HSS 3101 Lecture Notes - Lecture 12: Needs Assessment, Indirect Costs, Logic Model
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Class 12: Evaluation Research and Mixed Methods
What is evaluation research (aka program evaluation)?
- Research undertaken to see whether a program or activity is meeting or has met objectives set for
- Purpose depends on the objectives of the program (Process = how questions)
- Evaluates the impact of social interventions: new teaching methods, innovations in parole etc.
- Evaluation research is a form of applied research—intended to have real-world e&ect.
- Emphasis on the process rather than the product
- Re'ects social scientists’ increasing desire to make a di&erence in the world
oHowever: in'uence of governmental requirements that program evaluations must
accompany the implementation of new programs
oThe availability of research funds to ful+ll those requirements
Purpose of evaluation research:
Can be looked at from di&erent vantage points:
1. The program evaluator
2. The administrator
3. The consumer or public
4. The organization
Whatever the purpose, those involved in the process must be sure to accomplish the task by using
appropriate methodologies, processes, and analyses.
The research project must be able to be replicated by other evaluation groups. (With
-Logic model: so that other programs can copy your model
- Participants interested in outcomes, organizers interested in cost bene+ts
Reasons for Evaluation Research
- Management and administrative reasons
- Assessment of the appropriateness of program changes
- Identi+cation of ways to improve the delivery of interventions
- Accountability to funding agencies
- To ful+ll planning and policy purposes
- To test innovative ideas
- To decide if programs should be curtailed or expanded, or to support one program in lieu of another
What can be evaluated?
•Sta& and personnel
•Evaluation models and
•Topics appropriate to evaluation research
- Evaluation research is appropriate whenever some social intervention occurs or is planned
oSocial intervention: action taken in social context to produce some intended result
- Process of determining whether a social intervention has produced the intended result
- The topics appropriate for evaluation research are limitless.
- The questions appropriate for evaluation research are of great practical signi+cance: jobs,
programs, and investments as well as values and beliefs.
•Steps in conducting evaluation
- They’re interactive, can work at the same time:
oWho is the client?
oWhat are the purposes of the
oWhat is the methodology to be
oWhat is included in the contract?
oHow is the evaluation to be
oWho will use the results of the
oMethodological approaches in evaluation research (types of research design)
- Experimental and Quasi-Experimental Designs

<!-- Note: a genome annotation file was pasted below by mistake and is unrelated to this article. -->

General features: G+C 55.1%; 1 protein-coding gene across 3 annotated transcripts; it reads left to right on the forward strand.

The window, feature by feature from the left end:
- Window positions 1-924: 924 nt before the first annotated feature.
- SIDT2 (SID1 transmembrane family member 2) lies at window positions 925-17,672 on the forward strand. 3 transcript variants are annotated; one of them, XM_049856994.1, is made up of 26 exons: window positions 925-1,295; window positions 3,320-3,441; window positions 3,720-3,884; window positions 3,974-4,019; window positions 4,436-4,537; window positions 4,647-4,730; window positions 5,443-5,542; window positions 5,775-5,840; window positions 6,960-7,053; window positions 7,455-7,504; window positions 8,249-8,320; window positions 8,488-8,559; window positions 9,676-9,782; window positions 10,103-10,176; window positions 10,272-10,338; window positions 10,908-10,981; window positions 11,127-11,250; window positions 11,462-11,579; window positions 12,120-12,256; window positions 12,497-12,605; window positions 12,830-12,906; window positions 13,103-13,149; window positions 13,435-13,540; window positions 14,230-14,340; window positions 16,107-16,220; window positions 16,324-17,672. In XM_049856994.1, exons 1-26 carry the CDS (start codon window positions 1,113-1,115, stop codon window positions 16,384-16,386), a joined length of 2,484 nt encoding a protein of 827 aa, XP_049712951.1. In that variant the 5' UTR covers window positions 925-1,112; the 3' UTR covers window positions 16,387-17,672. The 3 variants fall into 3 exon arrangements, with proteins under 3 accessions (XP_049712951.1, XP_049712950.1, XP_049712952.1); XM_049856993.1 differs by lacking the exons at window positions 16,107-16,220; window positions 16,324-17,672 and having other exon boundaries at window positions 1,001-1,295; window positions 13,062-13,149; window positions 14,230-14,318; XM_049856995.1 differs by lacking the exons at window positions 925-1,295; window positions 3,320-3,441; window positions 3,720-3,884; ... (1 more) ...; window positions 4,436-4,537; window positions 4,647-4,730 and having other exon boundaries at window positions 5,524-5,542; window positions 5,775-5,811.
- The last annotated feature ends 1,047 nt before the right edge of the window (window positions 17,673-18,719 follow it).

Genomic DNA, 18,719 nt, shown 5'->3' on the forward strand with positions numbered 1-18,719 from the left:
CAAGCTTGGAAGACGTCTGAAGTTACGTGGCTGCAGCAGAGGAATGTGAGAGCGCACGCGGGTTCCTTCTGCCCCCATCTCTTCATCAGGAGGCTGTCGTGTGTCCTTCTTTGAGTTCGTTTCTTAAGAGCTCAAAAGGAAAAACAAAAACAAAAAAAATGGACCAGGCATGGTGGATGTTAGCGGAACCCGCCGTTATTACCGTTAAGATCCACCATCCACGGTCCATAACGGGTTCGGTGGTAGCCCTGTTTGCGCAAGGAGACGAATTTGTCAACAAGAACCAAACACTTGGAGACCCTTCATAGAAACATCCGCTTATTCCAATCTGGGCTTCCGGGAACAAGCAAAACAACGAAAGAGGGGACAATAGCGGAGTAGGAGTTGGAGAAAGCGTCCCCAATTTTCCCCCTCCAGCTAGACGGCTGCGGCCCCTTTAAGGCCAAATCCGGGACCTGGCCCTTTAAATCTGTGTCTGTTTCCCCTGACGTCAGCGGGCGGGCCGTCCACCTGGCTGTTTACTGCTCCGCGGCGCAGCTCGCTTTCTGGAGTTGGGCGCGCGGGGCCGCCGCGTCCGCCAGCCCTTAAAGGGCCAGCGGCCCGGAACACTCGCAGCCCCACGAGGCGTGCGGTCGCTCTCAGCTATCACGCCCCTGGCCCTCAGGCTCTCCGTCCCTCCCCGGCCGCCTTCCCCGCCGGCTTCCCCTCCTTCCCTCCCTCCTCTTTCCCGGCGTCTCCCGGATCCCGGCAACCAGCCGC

- Personnel Assessment
- Expert Judgment
- Case Study
oSeveral methods may be used in any one evaluation project, as they each contribute to the total
oHow to choose the method
- When determining the methodology to be used, the evaluator must be familiar
with the purposes of the evaluation.
- Characteristics that must be considered when determining the feasibility of the
oAvailability of data
oThe legal, political, ethical, and administrative constraints when conducting an
oFormulating the problem
- Problem: What is the purpose of the intervention to be
- This question often produces vague results.
- A common problem is measuring the “unmeasurable.”
- Evaluation research is a matter of +nding out whether something
is there or not there, whether something happened or did not happen.
- To conduct evaluation research, we must be able to operationalize, observe, and measure.
oOutcome or response variable
oIf a social program is intended to accomplish something, we must be able to measure that
- Achieve agreements on de+nitions in advance
- Achieve agreements on how the measurements will be made
- De+nitions of a problem and a suBcient solution may be de&ned by law or by agency
oMust be aware of such speci+cations and accommodate them
- There may be several outcome measures, for instance surveys of attitudes and behaviors, existing
statistics, use of other resources.
oNew vs Existing measures
- If the study addresses something that’s never been measured before, the choice is easy—new
- If the study addresses something that others have tried to measure, the researcher will need to
evaluate the relative worth of various existing measurement devices in terms of her or his speci+c
research situations and purpose.
oAdvantages of using existing measures
- Greater relevance and
validity than using existing
- Less time and energy
- Greater scienti+c signi+cance, possible comparisons to
- Known degrees of validity and reliability
- New measures require pre-testing
oSuccess or Failure?
- Potentially one of the most taxing aspects of evaluation research is determining whether the
program under review succeeded or failed. De+nitions of “success” and “failure” can be rather
oTypes of Evaluation Research
- Needs assessment
- Formative evaluation
Open ended boxes = people
don’t really write things, maybe
just write more speci+c questions
Can’t measure everything,
just have to zone in on
Secondary data analysis
-Review existing data
-Maximizing time on